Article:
Danny Barrett

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Danny Barrett
Sport(s) Football
Current position
Title Running backs coach
Team UCF
Conference C-USA
Biographical details
Born (1961-12-18) December 18, 1961 (age 52)
Boynton Beach, Florida
Alma mater University of Cincinnati
Playing career
19831985
19851988
19891991
19921993
19941995
1996
1998
Calgary Stampeders
Toronto Argonauts
Calgary Stampeders
BC Lions
Ottawa Rough Riders
Calgary Stampeders
BC Lions
Position(s) Quarterback, slotback
Coaching career (HC unless noted)
1997
19981999
20002006
2007–2009
2011–present
Calgary Stampeders (QB)
BC Lions (QB)
Saskatchewan Roughriders
University at Buffalo (QB)
UCF (RB)
Accomplishments and honors
Awards
1992 - Tom Pate Memorial Award

Danny Barrett (born December 18, 1961 in Boynton Beach, Florida) is a former Canadian Football League (CFL) quarterback and former quarterbacks coach at the University at Buffalo. He was previously the head coach of the CFL's Saskatchewan Roughriders.

Playing career[edit]

Before turning pro with the Calgary Stampeders, Barrett was a star at the University of Cincinnati. In 1982, he co-captained the Bearcats and earned an Honorable Mention Associated Press All-American nomination. During his professional playing career, Barrett played in 163 regular season CFL games with Calgary, Toronto, B.C. and Ottawa. His career totals include; 23,419 yards passing, 1,656 completions in 3,078 attempts and 133 touchdowns passed. At one point, he held the record for most passing yards (601) in a CFL game [1].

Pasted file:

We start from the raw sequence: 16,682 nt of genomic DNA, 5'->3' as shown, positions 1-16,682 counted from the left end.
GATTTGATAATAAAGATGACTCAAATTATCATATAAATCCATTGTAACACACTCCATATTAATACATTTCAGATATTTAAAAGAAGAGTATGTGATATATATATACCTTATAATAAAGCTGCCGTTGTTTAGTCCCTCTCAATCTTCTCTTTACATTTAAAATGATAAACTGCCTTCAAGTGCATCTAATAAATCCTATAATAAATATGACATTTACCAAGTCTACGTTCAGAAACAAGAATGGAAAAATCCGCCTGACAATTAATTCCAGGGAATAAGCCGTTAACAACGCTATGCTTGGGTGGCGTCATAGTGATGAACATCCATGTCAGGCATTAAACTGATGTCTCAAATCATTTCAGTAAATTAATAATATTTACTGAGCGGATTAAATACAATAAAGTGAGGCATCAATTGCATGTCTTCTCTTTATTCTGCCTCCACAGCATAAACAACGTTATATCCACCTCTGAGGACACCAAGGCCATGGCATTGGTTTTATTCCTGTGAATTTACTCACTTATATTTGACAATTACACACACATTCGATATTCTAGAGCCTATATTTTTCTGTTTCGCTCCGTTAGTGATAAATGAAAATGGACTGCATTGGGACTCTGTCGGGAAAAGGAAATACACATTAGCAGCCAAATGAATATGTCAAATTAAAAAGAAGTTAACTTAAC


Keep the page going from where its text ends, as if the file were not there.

In 1985, Barrett saw playing time as a slotback with the Calgary Stampeders hauling in 32 passes for 455 yards and two touchdowns. Barrett also quarterbacked the 1987 Argonauts and the 1991 Stampeders to Grey Cup appearances. In the 1991 Grey Cup, Barrett set a CFL record for completions with 34. In 1992, Barrett was selected as the Tom Pate recipient while a member of the BC Lions for his outstanding contributions to the league, his team and his community. This award was voted on by the CFLPA. In 1993, still as a member of the BC Lions, Barrett briefly held the CFL record for passing in a single game, with 601 yards, which was surpassed the following year by Matt Dunigan (713 yards).

Coaching career[edit]

Barrett joined the coaching fraternity in 1997 with the Calgary Stampeders. As a first year assistant coach, Barrett was in charge of the Stampeder quarterbacks, which included Jeff Garcia, Dave Dickenson and Henry Burris. In 1998, his first season with the BC Lions, Barrett began the season on the sidelines as the quarterback coach and assistant offensive coordinator but was forced out of retirement and dressed as the Lions’ backup quarterback for 15 games. During the 1999 campaign, Barrett coached the Lions’ receiver corps.